1. Othello. lost love. there's magic in the web of it.." surely some claim it. when Horatio confronts the ghost of Hamlet's father. To lose't or give't away were such perdition As nothing else could match. and other verbal/material love-tokens.... therefore look to't well. portraits. . Reflecting cultural currents.. charm-bracelets.And the subsequent course of the play--lost handkerchief. Othello.. it remained subject to the latter. which remains to structure experience even though true magical belief has atrophied in the individual psyche" (12). he . presence-wields To what extent.in contrast. testaments. a special charge that we are no longer aware of" (29). or made a gift of it. sometimes working by sheer force of will aided by magical words". to .264 COLLEGE ENGLISH 'Twould make her amiable. Is't possible? 'Tis true. Whether or not Donne's lyrics possess this "special charge. .4. sometimes aided by divine or demonic forces. rings. letters. is shattered by the unsettling power of a token-charm whose loss threatens to undo her marriage. Donne's lyrics seem caught in this same double-bind.127).. herself. and subdue my father Entirely to her love. would Shakespeare'saudience share Desdemona's fear? As Linda Woodbridge writes. "magical beliefaccepts the possibility of human supernatural agency. Take heed on it. Is't true? Most veritable. lost life-bears out Othello's claims. Desdemona. Make it a darling like your precious eye. then. Desdemona. . Woodbridge reminds us of "the possibility that literaryworks themselves could at times possess magical efficacy or at least that the aura of such efficacy gave them. but are modern readers as willing to believe Othello's story? While postmodern intellectual culture asserts the Saussurean "arbitrarinessof the sign.55-77) We note Desdemona's fearful response. at once asserting-and unsettling-their own powers of persuasive language. Desdemona. Then would to God that I had never seen't! (Othello3. time and again the Songsand Sonnetsdeclare the powers of language to win and seduce. in their own day.. .(Hamlet the assumes that a "material text"-his making the "sign of the cross" in ghost's an irresistible power to make evil reveal itself.. lost marriage. My father'seye should hold her loathed.. offering themselves as so many (spell-)binding oaths. Similarly. Even as late-Elizabethan culture sought to free itself from the former." it seems that Desdemona. but if she lost it. songs. "magicalthinkingis the unconscious residue of such belief.. vowing to "cross it though it blast me" 1.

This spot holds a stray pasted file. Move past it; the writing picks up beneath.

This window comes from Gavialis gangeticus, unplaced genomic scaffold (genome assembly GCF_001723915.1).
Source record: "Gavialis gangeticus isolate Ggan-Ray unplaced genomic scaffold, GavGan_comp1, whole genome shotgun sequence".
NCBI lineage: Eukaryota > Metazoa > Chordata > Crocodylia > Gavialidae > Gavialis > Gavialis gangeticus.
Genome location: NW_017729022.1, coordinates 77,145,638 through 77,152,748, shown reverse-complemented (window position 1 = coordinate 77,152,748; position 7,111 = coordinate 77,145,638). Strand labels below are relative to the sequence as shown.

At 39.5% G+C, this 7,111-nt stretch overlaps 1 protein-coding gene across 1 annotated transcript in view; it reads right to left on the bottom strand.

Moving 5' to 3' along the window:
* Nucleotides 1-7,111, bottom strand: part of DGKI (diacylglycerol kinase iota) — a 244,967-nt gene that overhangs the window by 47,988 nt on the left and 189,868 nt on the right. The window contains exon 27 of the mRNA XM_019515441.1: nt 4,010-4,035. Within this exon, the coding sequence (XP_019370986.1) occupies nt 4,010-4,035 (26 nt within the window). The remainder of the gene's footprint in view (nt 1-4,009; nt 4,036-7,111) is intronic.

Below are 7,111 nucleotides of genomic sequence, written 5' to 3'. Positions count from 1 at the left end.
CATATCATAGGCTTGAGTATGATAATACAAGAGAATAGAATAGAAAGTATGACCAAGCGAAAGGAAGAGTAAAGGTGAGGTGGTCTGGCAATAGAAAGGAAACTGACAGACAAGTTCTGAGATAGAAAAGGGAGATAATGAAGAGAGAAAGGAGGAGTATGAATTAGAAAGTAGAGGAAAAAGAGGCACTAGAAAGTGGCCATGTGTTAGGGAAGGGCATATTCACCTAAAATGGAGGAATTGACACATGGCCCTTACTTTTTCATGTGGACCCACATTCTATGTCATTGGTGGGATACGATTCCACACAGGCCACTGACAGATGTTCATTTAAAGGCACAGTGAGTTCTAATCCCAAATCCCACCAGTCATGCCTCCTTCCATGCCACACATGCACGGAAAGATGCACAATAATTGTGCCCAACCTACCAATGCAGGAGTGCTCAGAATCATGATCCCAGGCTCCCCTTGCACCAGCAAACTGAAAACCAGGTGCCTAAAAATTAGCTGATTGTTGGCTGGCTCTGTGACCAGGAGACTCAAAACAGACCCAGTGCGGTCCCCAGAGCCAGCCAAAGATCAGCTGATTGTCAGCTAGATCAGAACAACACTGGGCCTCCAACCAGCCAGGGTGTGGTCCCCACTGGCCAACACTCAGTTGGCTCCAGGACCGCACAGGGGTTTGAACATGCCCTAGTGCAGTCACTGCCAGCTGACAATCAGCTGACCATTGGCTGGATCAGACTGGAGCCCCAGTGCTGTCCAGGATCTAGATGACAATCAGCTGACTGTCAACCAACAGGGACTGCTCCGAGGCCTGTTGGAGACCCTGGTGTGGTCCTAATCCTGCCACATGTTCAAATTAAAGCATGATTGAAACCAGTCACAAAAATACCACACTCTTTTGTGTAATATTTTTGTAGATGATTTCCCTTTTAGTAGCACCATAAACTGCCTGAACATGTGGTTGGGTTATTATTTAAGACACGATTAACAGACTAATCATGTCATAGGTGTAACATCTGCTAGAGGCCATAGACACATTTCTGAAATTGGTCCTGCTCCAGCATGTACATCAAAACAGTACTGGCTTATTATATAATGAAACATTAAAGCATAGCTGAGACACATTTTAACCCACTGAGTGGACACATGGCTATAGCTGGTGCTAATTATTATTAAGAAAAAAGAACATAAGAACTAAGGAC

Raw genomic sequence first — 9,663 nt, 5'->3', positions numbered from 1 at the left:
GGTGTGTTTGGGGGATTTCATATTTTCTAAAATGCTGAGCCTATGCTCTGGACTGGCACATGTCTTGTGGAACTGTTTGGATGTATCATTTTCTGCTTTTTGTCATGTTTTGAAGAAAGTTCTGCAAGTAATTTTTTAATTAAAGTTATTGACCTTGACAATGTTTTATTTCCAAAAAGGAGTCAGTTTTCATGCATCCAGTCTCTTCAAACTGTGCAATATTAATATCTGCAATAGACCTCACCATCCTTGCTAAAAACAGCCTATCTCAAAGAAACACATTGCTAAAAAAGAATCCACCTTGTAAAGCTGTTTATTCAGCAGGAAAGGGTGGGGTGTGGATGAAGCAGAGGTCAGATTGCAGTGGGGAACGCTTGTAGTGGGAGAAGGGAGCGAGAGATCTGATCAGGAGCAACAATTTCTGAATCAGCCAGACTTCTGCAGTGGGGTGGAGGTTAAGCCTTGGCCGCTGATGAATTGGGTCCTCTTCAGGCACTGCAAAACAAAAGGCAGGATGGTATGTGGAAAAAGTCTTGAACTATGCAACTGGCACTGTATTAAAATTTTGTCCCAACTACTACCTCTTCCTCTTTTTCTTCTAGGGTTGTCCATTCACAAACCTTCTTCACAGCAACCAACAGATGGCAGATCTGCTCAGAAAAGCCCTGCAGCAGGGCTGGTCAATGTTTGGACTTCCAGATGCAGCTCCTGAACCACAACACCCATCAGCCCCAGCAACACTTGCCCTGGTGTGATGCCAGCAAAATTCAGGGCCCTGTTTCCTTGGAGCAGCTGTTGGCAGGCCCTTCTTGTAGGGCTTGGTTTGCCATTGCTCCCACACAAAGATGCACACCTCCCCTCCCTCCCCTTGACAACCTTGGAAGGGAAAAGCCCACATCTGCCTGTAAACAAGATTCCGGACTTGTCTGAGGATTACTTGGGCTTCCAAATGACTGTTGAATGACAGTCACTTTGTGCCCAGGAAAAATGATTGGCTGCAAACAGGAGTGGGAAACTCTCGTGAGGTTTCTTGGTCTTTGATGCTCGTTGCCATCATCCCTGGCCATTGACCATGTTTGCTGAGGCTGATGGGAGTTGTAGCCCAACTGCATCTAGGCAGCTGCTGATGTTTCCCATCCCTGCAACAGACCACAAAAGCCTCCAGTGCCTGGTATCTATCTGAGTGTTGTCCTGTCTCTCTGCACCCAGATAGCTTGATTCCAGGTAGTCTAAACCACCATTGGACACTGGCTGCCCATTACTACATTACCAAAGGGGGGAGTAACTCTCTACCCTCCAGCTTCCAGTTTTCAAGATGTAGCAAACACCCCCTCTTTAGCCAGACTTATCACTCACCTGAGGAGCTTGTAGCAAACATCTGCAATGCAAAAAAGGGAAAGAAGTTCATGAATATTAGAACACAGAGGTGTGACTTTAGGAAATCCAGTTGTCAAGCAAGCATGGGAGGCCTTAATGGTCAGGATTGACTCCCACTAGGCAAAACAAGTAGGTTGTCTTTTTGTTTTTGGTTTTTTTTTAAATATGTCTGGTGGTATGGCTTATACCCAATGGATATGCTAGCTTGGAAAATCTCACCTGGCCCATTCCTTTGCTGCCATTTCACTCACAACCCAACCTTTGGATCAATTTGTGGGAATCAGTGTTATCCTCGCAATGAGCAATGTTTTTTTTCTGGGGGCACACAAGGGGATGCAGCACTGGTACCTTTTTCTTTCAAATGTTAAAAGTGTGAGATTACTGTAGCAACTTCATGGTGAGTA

perhaps. regardless. indeed. is the most obvious and straightforwardinterpretation. We have yet to decide which Donne poems (if any) take their word-magic seriously and which (if any) ironize their claims. nothing said so far quite prepares one for the poem's ending couplet: Send me nor this. no proof offered or required beyond the beloved's own swearing. and [I love thee] no more"?No more. t'increase my store. Might he fear falling prey to the sort of rhetoric used elsewhere in the Songsand Sonnets? However we choose to answer."thus suggesting that the beloved can be certain of (that is." or "no more. there is. but I would not swear to it-nor. now. but not to wed. The line can also." This. Perhaps to love "no more" at all. I think I am right in observing this grammatical/rhetoricalaporia." contains the grammatical possibility of its own negation: "thou thinkst I love thee. we know that the poet of "The Token" refusesto place himself under the spell of another'swriting. should the beloved "sweare"that what she thinksshe in fact knows. After all the phrase. be And. frankly. What. How can the phrase be kept from infecting the grammar of the swearing itself? Might not the lady be commanded even to love "no more"? By this phrase the beloved is superficially to think/swear that "I love thee alone. One wonders what comfort there might be in giving or receiving such an oath." But. "But sweare ." thus darkening the tone.DONNE'S "THE TOKEN" 265 command or curse or cure-in a word. rejecting poetry itself)-the poet ends with the command. But sweare thou thinkst I love thee. however. in what ways would "swear[ing]" different from other "tokens" that the poet refuses? Modern readers might not sense the seriousness and even danger that such a speech-act as swearing implies for Donne's own age.. "and no more. "swearto") "no more" than this. "I think thou lovest me not. is it really all that perverse to observe that the command. / I do believe her. imagine the poem itself written in response to the lady's charge. than as a pleasure to enjoy in secret. "and no more"? Grammatically. admittedly. and it necessarily raises the possibility of perjury (Shirley): one swears against a backdrop of doubt. "and [send] no more. The poem is not to be trusted: nothing within its language guarantees the poet's fidelity or the lady'sin turn. (17-18) After rejecting the beloved's picture and "witty lines" (by implication.. in swearing not that "I love thee. "and [swear] no more. "But sweare thou thinkst I love thee. though I know she lies" . As in Shakespeare'sSonnet 138-"When my love swears that she is made of truth. grammatically be read.the line can and perhaps should be read as. And we must ask why. ". then."that is." If so." What sort of "token"is thus offered or requested?What evidence or guarantee?The poet does not himself attest to his love. betokens the final tag. and no more." but rather that "thou thinkstI love thee." or "thou me. and no more. love "no more" than "thee. Oath-taking is hardly a casual event. nor that." is placed within the line commanding the beloved'sto "sweare. to wield persuasion. finally.